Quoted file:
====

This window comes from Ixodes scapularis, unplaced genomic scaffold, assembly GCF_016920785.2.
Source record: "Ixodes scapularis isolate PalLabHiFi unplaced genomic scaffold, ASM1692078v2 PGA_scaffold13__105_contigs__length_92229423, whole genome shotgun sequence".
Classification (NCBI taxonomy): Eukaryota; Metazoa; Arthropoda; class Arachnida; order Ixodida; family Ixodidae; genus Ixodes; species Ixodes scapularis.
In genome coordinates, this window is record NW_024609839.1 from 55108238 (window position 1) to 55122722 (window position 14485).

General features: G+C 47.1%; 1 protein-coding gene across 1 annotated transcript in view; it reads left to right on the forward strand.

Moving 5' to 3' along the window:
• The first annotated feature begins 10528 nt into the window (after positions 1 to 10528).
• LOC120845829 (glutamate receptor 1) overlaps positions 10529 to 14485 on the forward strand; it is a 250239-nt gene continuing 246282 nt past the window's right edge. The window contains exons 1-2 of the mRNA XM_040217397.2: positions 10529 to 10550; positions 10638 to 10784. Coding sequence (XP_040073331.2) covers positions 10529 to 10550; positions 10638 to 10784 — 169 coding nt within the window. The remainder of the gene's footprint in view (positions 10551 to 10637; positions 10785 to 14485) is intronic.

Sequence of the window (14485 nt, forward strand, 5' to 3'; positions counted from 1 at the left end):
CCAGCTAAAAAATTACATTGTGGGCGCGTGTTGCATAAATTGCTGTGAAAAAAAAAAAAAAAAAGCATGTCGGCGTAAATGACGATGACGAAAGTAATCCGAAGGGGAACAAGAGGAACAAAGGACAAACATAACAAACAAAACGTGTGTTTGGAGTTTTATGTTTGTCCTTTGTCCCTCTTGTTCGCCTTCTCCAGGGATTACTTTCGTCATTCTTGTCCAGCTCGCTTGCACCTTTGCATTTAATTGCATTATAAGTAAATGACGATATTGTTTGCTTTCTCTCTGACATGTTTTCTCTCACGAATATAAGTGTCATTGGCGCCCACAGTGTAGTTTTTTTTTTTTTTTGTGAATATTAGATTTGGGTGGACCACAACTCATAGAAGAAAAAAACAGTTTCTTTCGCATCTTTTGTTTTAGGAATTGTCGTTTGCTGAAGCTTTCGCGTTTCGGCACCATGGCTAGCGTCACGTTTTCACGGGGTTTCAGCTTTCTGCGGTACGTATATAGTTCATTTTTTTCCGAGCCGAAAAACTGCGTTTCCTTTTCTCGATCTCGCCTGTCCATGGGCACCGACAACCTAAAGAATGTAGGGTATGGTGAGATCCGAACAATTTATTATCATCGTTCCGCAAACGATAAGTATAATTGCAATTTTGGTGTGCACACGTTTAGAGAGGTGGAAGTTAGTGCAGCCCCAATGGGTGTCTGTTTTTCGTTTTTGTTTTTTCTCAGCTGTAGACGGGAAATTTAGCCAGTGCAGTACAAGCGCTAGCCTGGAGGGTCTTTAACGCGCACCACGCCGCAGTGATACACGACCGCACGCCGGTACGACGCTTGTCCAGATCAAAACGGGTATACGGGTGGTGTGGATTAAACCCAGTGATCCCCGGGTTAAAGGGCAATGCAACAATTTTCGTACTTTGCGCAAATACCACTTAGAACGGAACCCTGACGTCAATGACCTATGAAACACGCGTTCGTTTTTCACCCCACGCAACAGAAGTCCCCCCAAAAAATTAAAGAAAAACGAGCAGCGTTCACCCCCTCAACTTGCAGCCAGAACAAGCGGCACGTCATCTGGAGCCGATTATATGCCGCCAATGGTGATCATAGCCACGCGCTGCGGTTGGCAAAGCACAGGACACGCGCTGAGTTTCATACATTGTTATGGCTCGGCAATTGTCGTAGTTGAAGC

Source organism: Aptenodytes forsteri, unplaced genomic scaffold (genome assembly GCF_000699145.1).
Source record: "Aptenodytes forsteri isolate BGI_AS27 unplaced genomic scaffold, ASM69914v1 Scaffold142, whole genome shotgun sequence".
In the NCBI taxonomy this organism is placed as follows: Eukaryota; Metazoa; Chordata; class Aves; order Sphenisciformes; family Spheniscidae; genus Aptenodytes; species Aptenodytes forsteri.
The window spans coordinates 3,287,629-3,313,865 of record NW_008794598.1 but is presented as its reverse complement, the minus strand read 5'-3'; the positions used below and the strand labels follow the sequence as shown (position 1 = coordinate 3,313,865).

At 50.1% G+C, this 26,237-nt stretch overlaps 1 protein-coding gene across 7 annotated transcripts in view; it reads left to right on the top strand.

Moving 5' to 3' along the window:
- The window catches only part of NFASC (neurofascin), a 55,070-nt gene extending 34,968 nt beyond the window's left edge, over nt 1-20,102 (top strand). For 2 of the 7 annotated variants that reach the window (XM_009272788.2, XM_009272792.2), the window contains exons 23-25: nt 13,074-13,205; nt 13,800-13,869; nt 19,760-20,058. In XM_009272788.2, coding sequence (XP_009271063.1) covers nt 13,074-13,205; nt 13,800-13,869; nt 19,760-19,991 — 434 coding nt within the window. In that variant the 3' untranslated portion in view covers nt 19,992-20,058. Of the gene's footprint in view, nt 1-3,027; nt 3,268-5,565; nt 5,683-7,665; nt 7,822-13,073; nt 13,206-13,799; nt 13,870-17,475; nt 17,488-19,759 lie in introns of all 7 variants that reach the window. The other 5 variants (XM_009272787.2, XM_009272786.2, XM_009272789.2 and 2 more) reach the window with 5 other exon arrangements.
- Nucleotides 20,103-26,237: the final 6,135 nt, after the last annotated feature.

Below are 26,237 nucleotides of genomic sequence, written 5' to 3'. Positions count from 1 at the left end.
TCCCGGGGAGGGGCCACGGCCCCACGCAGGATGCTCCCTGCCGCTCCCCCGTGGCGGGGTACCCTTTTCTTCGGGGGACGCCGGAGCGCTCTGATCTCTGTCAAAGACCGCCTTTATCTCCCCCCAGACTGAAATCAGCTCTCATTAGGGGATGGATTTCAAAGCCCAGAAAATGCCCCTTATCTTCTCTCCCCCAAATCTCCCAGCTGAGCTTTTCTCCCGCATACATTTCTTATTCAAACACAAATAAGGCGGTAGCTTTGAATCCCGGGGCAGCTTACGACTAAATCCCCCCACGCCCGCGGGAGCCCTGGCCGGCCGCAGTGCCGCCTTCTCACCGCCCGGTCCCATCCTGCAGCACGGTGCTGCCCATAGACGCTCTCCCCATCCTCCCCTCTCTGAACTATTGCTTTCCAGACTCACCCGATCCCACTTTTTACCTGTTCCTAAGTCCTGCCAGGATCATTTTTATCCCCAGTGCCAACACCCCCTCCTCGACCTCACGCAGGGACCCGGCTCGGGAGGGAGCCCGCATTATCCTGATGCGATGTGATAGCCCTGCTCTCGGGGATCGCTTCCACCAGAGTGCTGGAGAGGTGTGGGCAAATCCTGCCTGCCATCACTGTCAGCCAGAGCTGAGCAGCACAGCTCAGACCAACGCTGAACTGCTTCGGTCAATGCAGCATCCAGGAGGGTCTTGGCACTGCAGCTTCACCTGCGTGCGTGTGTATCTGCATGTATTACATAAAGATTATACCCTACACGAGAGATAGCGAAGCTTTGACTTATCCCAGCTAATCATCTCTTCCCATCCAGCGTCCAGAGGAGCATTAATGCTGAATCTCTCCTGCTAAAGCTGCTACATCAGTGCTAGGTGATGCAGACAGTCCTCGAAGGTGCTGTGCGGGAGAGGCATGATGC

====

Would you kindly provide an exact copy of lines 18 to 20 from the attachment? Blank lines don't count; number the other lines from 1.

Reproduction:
- Nucleotides 20,103-26,237: the final 6,135 nt, after the last annotated feature.

Below are 26,237 nucleotides of genomic sequence, written 5' to 3'. Positions count from 1 at the left end.
TCCCGGGGAGGGGCCACGGCCCCACGCAGGATGCTCCCTGCCGCTCCCCCGTGGCGGGGTACCCTTTTCTTCGGGGGACGCCGGAGCGCTCTGATCTCTGTCAAAGACCGCCTTTATCTCCCCCCAGACTGAAATCAGCTCTCATTAGGGGATGGATTTCAAAGCCCAGAAAATGCCCCTTATCTTCTCTCCCCCAAATCTCCCAGCTGAGCTTTTCTCCCGCATACATTTCTTATTCAAACACAAATAAGGCGGTAGCTTTGAATCCCGGGGCAGCTTACGACTAAATCCCCCCACGCCCGCGGGAGCCCTGGCCGGCCGCAGTGCCGCCTTCTCACCGCCCGGTCCCATCCTGCAGCACGGTGCTGCCCATAGACGCTCTCCCCATCCTCCCCTCTCTGAACTATTGCTTTCCAGACTCACCCGATCCCACTTTTTACCTGTTCCTAAGTCCTGCCAGGATCATTTTTATCCCCAGTGCCAACACCCCCTCCTCGACCTCACGCAGGGACCCGGCTCGGGAGGGAGCCCGCATTATCCTGATGCGATGTGATAGCCCTGCTCTCGGGGATCGCTTCCACCAGAGTGCTGGAGAGGTGTGGGCAAATCCTGCCTGCCATCACTGTCAGCCAGAGCTGAGCAGCACAGCTCAGACCAACGCTGAACTGCTTCGGTCAATGCAGCATCCAGGAGGGTCTTGGCACTGCAGCTTCACCTGCGTGCGTGTGTATCTGCATGTATTACATAAAGATTATACCCTACACGAGAGATAGCGAAGCTTTGACTTATCCCAGCTAATCATCTCTTCCCATCCAGCGTCCAGAGGAGCATTAATGCTGAATCTCTCCTGCTAAAGCTGCTACATCAGTGCTAGGTGATGCAGACAGTCCTCGAAGGTGCTGTGCGGGAGAGGCATGATGC